It is important to note that unless these guys have developed an addiction to eating diamonds or something similarly extravagant, they don’t need to work another day in their lives now. What is their motivation to be paid more than a third of a billion dollars over the next decade, other than having avaricious, unethical agents steering them in that direction? Ego? Insanity? Stupidity? Harper or Machado could call up any one of the 30 MLB teams, ask, “What can you pay me for the next five years?” and have a contract for at least $100,000,000 dollars within 25 hours. How much different will their lives be with those “low-ball” contracts than if they received the longer, richer ones they covet? Not different at all, and quite possibly better. Continue reading

Morning Ethics Warm-Up, 5/14/2018: Another Rushing Around In A Hotel Room Getting Ready For A Seminar Edition…

Good morning from Boston...

…where I always feel at home! I’m here for the morning, talking to young, newly minted Massachusetts lawyers about ethics.

1. This is a big deal, though only lawyers will care. Finally, California has ditched its confusing, multi-source (some ethics rules were laws, some were regulations), antiquated legal ethics rules, and became the last of the jurisdictions, including D.C., to adopt the American Bar Association’s template for legal ethics guidance. Yes, in one area, if not the most important ones, California is moving closer to the rest of the country! There is hope!

2. Ally’s lament. Ally Sheedy, whom you might recall from “War Games” and “The Breakfast Club,” is one of Hollywood’s more articulate and thoughtful performers. She recently penned a post condemning Hollywood sexism, and its effect on her career. Essentially the essay amounts to a complaint that Hollywood is obsessed with appearances and, with women, sex appeal.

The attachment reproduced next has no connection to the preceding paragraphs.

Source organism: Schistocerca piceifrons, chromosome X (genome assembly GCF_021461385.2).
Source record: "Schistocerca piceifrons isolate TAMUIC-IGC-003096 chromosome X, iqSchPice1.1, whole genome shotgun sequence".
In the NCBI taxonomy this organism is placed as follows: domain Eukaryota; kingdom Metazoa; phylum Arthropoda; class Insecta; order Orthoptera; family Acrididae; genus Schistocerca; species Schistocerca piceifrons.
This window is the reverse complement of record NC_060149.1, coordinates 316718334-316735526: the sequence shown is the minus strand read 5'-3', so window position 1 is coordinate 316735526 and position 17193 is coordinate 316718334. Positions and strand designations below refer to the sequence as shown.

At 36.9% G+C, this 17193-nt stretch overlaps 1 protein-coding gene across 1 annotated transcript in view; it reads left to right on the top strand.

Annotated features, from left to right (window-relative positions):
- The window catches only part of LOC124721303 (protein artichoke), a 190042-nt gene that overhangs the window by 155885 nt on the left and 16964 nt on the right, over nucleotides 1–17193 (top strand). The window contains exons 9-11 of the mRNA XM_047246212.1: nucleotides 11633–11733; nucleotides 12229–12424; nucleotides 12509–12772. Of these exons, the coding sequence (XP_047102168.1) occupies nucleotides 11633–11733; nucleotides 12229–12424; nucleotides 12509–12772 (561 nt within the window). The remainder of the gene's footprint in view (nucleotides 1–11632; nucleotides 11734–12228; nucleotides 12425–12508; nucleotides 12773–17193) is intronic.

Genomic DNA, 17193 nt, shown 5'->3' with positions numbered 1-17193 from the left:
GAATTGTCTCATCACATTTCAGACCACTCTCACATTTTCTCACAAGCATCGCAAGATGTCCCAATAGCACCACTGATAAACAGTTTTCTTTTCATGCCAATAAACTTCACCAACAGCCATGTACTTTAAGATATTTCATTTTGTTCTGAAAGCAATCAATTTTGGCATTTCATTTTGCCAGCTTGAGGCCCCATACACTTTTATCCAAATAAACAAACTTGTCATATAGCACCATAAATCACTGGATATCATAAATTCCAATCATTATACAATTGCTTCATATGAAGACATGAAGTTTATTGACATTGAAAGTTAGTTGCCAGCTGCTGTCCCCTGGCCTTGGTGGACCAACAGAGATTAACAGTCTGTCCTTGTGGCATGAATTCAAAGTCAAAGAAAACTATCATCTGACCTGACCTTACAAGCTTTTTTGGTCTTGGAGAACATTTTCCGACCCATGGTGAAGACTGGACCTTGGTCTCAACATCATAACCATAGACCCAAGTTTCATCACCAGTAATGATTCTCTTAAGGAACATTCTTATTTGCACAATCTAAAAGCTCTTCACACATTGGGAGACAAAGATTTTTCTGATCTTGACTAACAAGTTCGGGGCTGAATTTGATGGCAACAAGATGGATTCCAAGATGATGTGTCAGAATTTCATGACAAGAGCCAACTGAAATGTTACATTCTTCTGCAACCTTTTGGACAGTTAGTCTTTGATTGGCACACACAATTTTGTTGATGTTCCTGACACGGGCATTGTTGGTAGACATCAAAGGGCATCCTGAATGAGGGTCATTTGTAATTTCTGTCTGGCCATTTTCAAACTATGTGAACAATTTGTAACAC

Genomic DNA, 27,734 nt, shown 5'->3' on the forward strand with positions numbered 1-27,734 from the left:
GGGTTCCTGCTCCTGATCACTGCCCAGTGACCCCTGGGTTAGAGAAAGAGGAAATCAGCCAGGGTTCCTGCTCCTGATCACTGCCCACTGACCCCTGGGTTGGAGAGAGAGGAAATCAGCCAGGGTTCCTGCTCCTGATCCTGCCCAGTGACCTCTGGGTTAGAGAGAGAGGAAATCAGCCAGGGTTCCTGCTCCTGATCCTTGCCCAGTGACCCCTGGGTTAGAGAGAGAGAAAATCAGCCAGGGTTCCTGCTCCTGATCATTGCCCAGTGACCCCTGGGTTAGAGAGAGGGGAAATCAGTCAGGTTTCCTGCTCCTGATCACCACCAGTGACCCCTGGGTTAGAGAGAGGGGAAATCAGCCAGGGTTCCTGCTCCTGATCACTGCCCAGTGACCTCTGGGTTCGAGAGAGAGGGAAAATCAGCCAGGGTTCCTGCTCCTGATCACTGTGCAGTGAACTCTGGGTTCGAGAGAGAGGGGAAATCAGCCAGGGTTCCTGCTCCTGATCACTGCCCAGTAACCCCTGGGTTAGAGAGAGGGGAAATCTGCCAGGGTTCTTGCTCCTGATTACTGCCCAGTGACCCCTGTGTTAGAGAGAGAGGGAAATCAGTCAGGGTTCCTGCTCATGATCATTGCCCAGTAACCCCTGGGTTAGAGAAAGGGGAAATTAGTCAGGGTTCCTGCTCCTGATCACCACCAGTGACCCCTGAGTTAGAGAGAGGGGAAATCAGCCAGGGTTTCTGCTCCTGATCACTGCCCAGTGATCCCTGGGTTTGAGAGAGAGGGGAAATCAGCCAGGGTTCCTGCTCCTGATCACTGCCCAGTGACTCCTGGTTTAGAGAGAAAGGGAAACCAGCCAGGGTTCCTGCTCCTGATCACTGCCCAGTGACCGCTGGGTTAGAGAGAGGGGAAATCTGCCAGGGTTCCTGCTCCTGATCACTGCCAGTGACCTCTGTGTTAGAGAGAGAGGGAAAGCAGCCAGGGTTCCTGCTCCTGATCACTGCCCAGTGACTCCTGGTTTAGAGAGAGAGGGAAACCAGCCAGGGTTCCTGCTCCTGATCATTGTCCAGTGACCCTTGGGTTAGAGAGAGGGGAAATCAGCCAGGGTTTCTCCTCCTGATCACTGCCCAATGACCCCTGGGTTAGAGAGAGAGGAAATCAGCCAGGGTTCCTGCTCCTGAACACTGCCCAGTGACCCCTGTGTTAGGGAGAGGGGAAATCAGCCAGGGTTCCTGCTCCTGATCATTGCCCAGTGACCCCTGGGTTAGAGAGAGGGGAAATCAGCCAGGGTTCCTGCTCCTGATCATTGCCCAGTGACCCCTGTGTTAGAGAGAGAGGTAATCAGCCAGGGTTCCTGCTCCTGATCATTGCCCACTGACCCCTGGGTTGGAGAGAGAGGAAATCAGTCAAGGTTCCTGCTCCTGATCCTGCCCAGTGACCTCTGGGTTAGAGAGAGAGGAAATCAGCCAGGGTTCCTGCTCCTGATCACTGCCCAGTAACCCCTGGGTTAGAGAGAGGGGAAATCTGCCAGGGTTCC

I like Sheedy, and I was pre-inclined to respect her observations (which are certainly accurate), but I have to admit that unsympathetic blogger Amy Alkon has a point. She writes,

“..professional actress Ally Sheedy takes it upon herself to lament the looks-driven reality of Hollywood — which is kind of like lamenting how in professional baseball, somebody’s always throwing a ball your way. …This is the movies, dear, not the genetics lab. Her entire essay is an example of intrasexual competition — criticizing and trying to change the standards of female competition by one who falls a bit short of them.Because so many people are so ignorant of our evolved psychology and in denial of biological sex differences (and the psychological sex differences that come out of them), they don’t get that there is pressure on men, too, to meet women’s differing mating priorities.As for those differing priorities, well…you don’t see men writing essays about how rotten it is that you can’t get a hot girlfriend (or probably any girlfriend) while unemployed and sleeping on a couch in your grandma’s basement.”

Yikes. And they say I’m tough… Continue reading